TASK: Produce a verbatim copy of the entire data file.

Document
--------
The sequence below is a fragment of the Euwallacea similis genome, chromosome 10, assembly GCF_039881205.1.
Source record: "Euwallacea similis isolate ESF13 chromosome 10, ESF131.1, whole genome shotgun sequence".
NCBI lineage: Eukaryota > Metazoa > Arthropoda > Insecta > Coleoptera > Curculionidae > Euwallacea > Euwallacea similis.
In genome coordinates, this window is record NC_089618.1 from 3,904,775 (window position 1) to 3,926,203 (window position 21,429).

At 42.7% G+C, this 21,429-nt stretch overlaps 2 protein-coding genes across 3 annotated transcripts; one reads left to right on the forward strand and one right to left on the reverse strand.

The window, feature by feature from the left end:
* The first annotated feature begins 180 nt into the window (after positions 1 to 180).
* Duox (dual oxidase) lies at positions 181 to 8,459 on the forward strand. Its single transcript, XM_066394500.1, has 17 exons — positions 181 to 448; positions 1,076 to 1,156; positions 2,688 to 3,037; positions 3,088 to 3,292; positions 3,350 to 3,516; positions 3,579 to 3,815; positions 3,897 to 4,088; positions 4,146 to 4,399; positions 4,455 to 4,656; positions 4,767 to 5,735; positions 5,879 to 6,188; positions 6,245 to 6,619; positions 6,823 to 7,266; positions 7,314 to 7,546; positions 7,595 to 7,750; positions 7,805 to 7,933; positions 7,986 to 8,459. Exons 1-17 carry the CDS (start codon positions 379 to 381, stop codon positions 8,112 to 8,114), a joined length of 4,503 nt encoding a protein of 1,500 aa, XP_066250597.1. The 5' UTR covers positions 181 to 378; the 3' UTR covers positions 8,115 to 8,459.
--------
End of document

The sequence below is a fragment of the Euwallacea similis genome, chromosome 10, assembly GCF_039881205.1.
Source record: "Euwallacea similis isolate ESF13 chromosome 10, ESF131.1, whole genome shotgun sequence".
NCBI lineage: Eukaryota > Metazoa > Arthropoda > Insecta > Coleoptera > Curculionidae > Euwallacea > Euwallacea similis.
In genome coordinates, this window is record NC_089618.1 from 3,904,775 (window position 1) to 3,926,203 (window position 21,429).

At 42.7% G+C, this 21,429-nt stretch overlaps 2 protein-coding genes across 3 annotated transcripts; one reads left to right on the forward strand and one right to left on the reverse strand.

The window, feature by feature from the left end:
* The first annotated feature begins 180 nt into the window (after positions 1 to 180).
* Duox (dual oxidase) lies at positions 181 to 8,459 on the forward strand. Its single transcript, XM_066394500.1, has 17 exons — positions 181 to 448; positions 1,076 to 1,156; positions 2,688 to 3,037; positions 3,088 to 3,292; positions 3,350 to 3,516; positions 3,579 to 3,815; positions 3,897 to 4,088; positions 4,146 to 4,399; positions 4,455 to 4,656; positions 4,767 to 5,735; positions 5,879 to 6,188; positions 6,245 to 6,619; positions 6,823 to 7,266; positions 7,314 to 7,546; positions 7,595 to 7,750; positions 7,805 to 7,933; positions 7,986 to 8,459. Exons 1-17 carry the CDS (start codon positions 379 to 381, stop codon positions 8,112 to 8,114), a joined length of 4,503 nt encoding a protein of 1,500 aa, XP_066250597.1. The 5' UTR covers positions 181 to 378; the 3' UTR covers positions 8,115 to 8,459.